A birdie on the 14th regained him the lead, and despite another bogey on the 16th, he still needed just to par the last to join Ben Hogan (1953) and Tiger Woods (2000) as the only players to win three majors in succession.
The 18th had been a costly hole all week however, and for no-one more than Harrington.
The Dubliner ran up a triple-bogey seven in his third round, and bogeyed it again in his last round after also dropping shots at the 16th and 17th.
“I’m very disappointed,” said Harrington. “Three pars to win the Open. It probably doesn’t get any easier than that. I hit three good tee shots and got it in play but that’s the way it goes.
“I certainly ruined this one. I was never happy with my game and it just caught me out a little bit at the end.
“I knew I was there or thereabouts and I was trying to make birdies on the last three holes.”
A hugely disappointed Mickelson said: “I’m still in shock that I did that. I’m such an idiot.
“I just can’t believe I couldn’t par the last. It really stings. This one hurts more than any tournament because I had it won.
“I had it in my grasp and let it go. This is going to take a while to get over.”
ALL THE FINAL ROUND SCORES
(Gbr & Irl unless stated, Par 70, (x) denotes amateurs):
285 Geoff Ogilvy (Aus) 71 70 72 72
286 Jim Furyk (USA) 70 72 74 70, Colin Montgomerie 69 71 75 71, Phil Mickelson (USA) 70 73 69 74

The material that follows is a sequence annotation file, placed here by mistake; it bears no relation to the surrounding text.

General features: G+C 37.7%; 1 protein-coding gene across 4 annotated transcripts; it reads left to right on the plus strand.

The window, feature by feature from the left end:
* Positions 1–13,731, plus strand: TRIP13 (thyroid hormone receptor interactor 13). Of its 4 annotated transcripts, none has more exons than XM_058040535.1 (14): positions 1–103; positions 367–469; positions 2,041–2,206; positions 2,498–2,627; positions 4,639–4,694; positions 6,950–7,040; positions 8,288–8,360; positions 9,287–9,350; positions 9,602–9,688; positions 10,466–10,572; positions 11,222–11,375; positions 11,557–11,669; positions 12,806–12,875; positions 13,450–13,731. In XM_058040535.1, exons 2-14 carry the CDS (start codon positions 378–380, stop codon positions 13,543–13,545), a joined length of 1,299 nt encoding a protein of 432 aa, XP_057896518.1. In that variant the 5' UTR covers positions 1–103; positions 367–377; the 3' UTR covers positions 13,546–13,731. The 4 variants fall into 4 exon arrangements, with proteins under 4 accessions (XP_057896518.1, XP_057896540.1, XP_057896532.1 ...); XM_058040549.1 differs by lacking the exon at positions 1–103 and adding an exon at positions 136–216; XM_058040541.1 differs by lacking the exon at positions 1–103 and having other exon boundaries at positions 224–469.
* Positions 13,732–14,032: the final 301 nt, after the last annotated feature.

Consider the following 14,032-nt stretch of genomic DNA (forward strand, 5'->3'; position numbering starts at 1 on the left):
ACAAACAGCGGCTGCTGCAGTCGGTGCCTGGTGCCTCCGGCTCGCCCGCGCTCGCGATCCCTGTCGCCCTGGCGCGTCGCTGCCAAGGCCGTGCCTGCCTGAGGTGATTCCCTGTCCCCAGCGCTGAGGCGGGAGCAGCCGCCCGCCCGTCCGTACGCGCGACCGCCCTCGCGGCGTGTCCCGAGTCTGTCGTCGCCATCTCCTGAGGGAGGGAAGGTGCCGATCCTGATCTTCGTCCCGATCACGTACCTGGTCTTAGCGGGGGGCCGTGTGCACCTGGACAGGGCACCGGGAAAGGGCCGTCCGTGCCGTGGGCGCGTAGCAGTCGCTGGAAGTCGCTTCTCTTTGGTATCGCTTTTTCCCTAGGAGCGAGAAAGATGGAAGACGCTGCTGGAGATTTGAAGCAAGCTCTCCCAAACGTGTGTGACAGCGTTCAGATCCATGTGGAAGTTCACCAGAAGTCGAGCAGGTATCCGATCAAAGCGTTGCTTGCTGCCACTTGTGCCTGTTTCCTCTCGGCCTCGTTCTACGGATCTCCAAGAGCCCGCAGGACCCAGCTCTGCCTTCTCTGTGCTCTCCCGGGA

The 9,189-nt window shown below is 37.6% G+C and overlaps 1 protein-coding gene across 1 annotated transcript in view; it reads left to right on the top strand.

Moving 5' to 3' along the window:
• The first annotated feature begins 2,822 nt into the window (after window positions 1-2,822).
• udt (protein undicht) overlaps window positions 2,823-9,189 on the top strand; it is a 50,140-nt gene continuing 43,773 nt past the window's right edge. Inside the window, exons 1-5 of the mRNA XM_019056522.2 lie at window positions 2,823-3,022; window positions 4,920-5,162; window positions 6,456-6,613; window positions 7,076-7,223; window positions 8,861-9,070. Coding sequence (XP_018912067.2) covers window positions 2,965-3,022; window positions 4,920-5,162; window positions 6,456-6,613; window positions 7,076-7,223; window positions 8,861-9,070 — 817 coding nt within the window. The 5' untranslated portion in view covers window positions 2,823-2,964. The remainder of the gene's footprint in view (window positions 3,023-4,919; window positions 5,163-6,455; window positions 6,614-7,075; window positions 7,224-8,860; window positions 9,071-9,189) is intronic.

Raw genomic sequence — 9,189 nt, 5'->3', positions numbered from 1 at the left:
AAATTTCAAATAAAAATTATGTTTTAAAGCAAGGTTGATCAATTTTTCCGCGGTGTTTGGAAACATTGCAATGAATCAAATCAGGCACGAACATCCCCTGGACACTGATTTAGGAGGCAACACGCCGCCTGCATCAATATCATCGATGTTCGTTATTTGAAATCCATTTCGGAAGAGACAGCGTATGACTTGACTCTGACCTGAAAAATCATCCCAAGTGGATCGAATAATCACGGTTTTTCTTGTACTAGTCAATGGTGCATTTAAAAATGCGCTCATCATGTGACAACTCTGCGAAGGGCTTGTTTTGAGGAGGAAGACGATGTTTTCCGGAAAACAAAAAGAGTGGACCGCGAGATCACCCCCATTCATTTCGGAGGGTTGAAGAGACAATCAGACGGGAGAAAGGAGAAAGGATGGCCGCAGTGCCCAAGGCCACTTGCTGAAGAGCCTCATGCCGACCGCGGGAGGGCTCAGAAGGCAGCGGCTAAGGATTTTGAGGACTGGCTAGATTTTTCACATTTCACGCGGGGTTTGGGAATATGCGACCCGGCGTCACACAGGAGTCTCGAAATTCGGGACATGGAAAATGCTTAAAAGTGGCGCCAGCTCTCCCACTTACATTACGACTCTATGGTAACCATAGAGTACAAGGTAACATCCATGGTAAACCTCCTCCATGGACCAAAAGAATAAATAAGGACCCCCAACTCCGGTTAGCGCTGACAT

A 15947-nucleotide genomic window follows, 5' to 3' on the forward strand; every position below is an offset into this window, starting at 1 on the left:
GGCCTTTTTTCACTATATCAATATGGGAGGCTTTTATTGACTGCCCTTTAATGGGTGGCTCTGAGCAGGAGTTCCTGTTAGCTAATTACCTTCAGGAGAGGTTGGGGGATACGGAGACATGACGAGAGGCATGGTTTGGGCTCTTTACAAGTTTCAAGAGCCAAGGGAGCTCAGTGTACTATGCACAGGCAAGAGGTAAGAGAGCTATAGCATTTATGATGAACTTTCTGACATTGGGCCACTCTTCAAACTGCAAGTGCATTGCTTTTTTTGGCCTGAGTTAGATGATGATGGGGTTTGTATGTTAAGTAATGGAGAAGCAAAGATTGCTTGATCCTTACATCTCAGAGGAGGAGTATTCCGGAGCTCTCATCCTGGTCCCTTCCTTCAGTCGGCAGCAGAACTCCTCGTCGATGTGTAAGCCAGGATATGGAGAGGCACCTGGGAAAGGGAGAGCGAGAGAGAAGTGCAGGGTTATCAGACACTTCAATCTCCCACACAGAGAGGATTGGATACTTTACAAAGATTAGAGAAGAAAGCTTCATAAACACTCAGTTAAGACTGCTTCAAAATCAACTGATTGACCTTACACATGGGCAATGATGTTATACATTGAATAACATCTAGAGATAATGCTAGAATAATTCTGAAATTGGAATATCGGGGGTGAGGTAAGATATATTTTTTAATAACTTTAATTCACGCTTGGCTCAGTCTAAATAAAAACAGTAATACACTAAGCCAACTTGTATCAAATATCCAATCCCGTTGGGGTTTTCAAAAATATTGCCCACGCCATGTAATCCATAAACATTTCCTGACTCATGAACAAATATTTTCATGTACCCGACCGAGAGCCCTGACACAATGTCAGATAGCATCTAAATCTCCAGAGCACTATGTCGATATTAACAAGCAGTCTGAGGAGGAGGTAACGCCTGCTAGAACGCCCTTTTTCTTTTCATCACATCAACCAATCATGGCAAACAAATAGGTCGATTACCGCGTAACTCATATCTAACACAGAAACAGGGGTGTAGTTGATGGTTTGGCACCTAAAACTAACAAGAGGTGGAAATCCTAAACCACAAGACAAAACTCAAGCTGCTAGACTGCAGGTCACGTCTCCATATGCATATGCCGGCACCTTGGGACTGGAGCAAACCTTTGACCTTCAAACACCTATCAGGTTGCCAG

287 Padraig Harrington 73 69 74 71
288 Nick O’Hern (Aus) 75 70 74 69, Jeff Sluman (USA) 74 73 72 69, Mike Weir (Can) 71 74 71 72, Steve Stricker (USA) 70 69 76 73, Vijay Singh (Fij) 71 74 70 73, Kenneth Ferrie 71 70 71 76
289 Ryuji Imada (Jpn) 76 73 69 71, Luke Donald 78 69 70 72, Ian Poulter 74 71 70 74
290 Paul Casey 77 72 72 69
291 David Howell 70 78 74 69, David Duval (USA) 77 68 75 71, Miguel Angel Jimenez (Spa) 70 75 74 72, Robert Allenby (Aus) 73 74 72 72, Arron Oberholser (USA) 75 68 74 74
292 Jose Maria Olazabal (Spa) 75 73 73 71, Tom Pernice (USA) 79 70 72 71, Adam Scott (Aus) 72 76 70 74, Peter Hedblom (Swe) 72 74 71 75, Trevor Immelman (Rsa) 76 71 70 75
293 Sean O’Hair (USA) 76 72 74 71, Ernie Els (Rsa) 74 73 74 72, Angel Cabrera (Arg) 74 73 74 72, Tom Purdy (USA) 78 71 71 73, Henrik Stenson (Swe) 75 71 73 74, Craig Barlow (USA) 72 75 72 74
294 Rod Pampling (Aus) 73 75 75 71, Woody Austin (USA) 72 76 72 74, Scott Hend (Aus) 72 72 75 75, Steve Jones (USA) 74 74 71 75, Bart Bryant (USA) 72 72 73 77
295 Stewart Cink (USA) 75 71 77 72, Jay Haas (USA) 75 72 74 74, Charles Howell (USA) 77 71 73 74
296 Stephen Gangluff (USA) 76 73 77 70, Tommy Armour (USA) 79 70 74 73, John Cook (USA) 71 78 74 73, Jason Dufner (USA) 72 71 78 75, Lee Williams (USA) 75 73 73 75, Bo Van Pelt (USA) 72 75 73 76, Fred Funk (USA) 71 75 73 77, Chad Collins (USA) 76 71 72 77
297 Charley Hoffman (USA) 76 70 78 73, Charl Schwartzel (Rsa) 74 72 76 75, JB Holmes (USA) 74 73 75 75, Kent Jones (USA) 73 74 73 77, Phillip Archer 72 72 75 78, Thomas Bjorn (Den) 72 74 73 78, Graeme McDowell 71 72 75 79, Fred Couples (USA) 73 74 71 79
298 Darren Clarke 73 72 79 74
299 Ben Curtis (USA) 78 71 77 73
301 Kenny Perry (USA) 77 71 79 74
302 Jeev Milkha Singh (Ind) 73 76 77 76, Camilo Villegas (Col) 74 72 79 77, Skip Kendall (USA) 73 75 76 78
303 Ben Crane (USA) 77 72 74 80
305 Tim Herron (USA) 73 76 79 77